The older film invoked the family life of the soldier and suggested that war was only one activity that the nation was engaged in. The new films, however, are single-minded in suggesting that military/patriotic duty prevails over everything else. By this definition The Kashmir Files (2022) is not quite a simple humanistic film about the “ethnic cleansing” of Kashmiri Pandits but is deliberately designed to be about patriotic Hindus brutally targeted by pro-Pakistani Kashmiri Muslims. Also, patriotic narratives (which would include films like Padmaavat) can do without major stars since the emotions are simpler; I would attribute the decline of the male star also to that factor.
Salman Khan (arguably) represented semi-urban India’s resistance to the increasingly Anglophone culture of the metropolises, but even that has perhaps become irrelevant, with patriotism spreading as a monoculture. Bollywood stars may have become too greedy, devouring much of every film’s budget, but they have become so at the wrong time, when there are fewer national issues to narrativise.
When we examine the big-budget south Indian films triumphing at the expense of Bollywood, we find altogether different messages: Resistance to central authority is one that recurs—with unkempt facial hair often marking the protagonist/rebel. On studying the other dramatis personae in these films we find that those who represent authority in KGF 2 and Pushpa are well-groomed. In RRR, the anti-British rebel played by NTR Jr has an unruly beard and his associate played by Ram Charan is cleanshaven when serving the British but grows a rough beard when he changes sides. This unkemptness, which goes beyond the macho signification of moustache and beard, suggests refusal to conform.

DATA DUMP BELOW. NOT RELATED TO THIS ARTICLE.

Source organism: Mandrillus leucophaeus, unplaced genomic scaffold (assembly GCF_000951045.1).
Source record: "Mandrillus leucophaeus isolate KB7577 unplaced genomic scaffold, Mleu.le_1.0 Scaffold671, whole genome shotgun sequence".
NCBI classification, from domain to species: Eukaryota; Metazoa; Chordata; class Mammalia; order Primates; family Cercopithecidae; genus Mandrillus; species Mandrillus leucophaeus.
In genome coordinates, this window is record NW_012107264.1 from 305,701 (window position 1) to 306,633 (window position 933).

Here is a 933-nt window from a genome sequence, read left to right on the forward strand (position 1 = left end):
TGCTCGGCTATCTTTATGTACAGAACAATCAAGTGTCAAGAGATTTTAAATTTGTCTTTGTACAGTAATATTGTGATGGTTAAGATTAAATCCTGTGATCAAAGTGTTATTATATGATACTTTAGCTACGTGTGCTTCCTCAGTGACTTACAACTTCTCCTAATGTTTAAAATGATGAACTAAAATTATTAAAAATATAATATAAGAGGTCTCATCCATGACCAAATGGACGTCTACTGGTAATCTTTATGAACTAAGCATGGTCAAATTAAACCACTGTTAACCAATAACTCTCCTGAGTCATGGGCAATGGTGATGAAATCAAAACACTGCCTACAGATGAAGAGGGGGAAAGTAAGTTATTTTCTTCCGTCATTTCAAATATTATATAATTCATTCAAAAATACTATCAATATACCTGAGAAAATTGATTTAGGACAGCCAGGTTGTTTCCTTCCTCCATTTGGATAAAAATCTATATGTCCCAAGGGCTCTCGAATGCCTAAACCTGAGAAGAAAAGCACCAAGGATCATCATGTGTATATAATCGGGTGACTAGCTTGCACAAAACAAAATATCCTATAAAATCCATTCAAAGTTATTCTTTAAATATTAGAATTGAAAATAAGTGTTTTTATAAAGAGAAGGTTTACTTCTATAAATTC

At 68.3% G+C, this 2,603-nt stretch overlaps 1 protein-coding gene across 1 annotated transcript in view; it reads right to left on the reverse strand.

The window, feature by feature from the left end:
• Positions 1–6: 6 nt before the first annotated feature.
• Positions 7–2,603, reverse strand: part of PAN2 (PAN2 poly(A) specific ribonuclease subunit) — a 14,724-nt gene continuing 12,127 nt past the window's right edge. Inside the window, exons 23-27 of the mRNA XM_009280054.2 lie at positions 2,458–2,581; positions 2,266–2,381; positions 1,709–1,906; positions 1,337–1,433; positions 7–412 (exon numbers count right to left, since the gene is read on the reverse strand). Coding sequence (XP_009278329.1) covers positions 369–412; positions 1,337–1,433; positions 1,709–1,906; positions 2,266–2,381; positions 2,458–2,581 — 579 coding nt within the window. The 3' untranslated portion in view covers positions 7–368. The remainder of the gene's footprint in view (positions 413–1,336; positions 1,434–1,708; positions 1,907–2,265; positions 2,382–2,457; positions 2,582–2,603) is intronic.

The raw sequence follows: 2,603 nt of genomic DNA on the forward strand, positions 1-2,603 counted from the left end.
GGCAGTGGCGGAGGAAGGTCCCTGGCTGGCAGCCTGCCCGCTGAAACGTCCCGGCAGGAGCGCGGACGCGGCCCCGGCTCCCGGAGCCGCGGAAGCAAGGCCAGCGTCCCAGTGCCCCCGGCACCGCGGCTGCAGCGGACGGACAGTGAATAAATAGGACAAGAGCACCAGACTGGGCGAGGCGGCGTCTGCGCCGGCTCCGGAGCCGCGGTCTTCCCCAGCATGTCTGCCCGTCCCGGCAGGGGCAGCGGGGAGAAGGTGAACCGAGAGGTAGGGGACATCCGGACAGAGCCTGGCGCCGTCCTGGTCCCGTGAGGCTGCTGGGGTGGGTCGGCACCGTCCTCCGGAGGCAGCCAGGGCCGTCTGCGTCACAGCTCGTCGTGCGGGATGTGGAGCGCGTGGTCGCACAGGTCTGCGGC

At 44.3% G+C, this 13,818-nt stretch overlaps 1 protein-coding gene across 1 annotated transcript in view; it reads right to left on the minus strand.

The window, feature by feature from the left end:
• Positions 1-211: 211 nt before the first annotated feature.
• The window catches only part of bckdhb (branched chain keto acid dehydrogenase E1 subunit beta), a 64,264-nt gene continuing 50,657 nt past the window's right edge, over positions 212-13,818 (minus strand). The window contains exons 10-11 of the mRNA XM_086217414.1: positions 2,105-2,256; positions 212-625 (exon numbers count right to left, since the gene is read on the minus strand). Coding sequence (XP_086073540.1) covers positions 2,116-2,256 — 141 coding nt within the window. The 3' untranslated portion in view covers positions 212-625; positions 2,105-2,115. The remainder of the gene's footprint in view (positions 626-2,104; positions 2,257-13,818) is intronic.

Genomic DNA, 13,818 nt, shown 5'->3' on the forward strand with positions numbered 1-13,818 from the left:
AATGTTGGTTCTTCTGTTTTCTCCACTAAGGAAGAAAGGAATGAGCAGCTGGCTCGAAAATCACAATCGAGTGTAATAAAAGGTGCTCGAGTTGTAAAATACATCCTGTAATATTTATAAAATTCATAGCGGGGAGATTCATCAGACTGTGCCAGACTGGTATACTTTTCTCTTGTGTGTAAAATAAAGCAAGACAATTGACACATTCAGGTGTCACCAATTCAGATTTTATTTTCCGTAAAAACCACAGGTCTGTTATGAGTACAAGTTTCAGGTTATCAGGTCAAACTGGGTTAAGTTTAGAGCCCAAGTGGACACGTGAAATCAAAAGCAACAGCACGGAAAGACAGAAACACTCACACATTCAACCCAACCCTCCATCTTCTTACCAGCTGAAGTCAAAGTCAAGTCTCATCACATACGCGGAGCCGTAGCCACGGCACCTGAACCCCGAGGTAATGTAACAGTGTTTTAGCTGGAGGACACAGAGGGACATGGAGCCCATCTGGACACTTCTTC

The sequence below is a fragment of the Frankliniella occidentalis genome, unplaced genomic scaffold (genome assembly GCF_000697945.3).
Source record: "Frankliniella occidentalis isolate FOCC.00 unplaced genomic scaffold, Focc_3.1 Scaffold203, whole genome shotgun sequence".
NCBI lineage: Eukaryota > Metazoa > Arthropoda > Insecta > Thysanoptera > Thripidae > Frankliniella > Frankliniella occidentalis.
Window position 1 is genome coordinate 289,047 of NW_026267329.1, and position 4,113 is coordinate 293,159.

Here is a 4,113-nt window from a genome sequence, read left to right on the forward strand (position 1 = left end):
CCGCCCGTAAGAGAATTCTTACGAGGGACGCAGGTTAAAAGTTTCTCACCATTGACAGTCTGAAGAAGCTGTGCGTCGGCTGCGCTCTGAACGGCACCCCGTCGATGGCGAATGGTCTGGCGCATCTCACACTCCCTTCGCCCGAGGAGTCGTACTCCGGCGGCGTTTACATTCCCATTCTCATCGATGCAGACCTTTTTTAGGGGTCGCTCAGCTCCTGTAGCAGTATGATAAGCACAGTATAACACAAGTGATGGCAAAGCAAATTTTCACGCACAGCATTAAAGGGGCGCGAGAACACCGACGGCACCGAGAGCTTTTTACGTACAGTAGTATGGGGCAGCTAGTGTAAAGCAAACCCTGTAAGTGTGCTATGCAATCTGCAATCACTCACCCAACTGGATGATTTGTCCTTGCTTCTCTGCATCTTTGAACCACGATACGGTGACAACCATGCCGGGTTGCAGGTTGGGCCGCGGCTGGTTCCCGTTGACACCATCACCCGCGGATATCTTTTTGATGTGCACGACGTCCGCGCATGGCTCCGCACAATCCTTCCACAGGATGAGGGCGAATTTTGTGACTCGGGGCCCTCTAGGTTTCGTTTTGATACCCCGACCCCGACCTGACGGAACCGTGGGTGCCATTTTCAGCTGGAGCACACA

The protagonists of KGF 2 and Pushpa: The Rise are criminals and there is an explicit celebration of their criminality in both films, as though criminality represents “rebellion” or “resistance”. In both the films, an association is made between their immoral bosses and corrupt officialdom and the protagonist as a self-made man with a following of defenceless people. Rocky in KGF 2 even stands up to the (lady) Prime Minister, a “dictator”. In each of these films the conflict is between the regional hero and the central authority.
In Pushpa, the Telugu protagonist meets a brutal police officer (IPS) named Bhanwar Singh Shekhawat and humiliates him. RRR is ostensibly patriotic but it has the parodic attitude towards patriotism that Amar Akbar Anthony (1977) had towards the masala film. The protagonists surpassing the British in a dance contest can hardly be read another way. It is the parodic element that Western critics have responded to, and parody is covert mockery of what it is ostensibly imitating.
The corrupt/brutal servant of the law is not a new motif in Indian cinema. It went hand-in-hand with a sense of the weakening state, but the state was usually distinct from the nation. In the sports films of the last decade like Paan Singh Tomar (2012), the protagonist loves the nation but hates officialdom. It was as if the patriotic Indian needed to connect directly with the nation without the mediation of the state. The new South Indian films target the state as represented by the police with renewed vigour, but without a compensating eulogy of nationhood in the abstract as in Hindi films.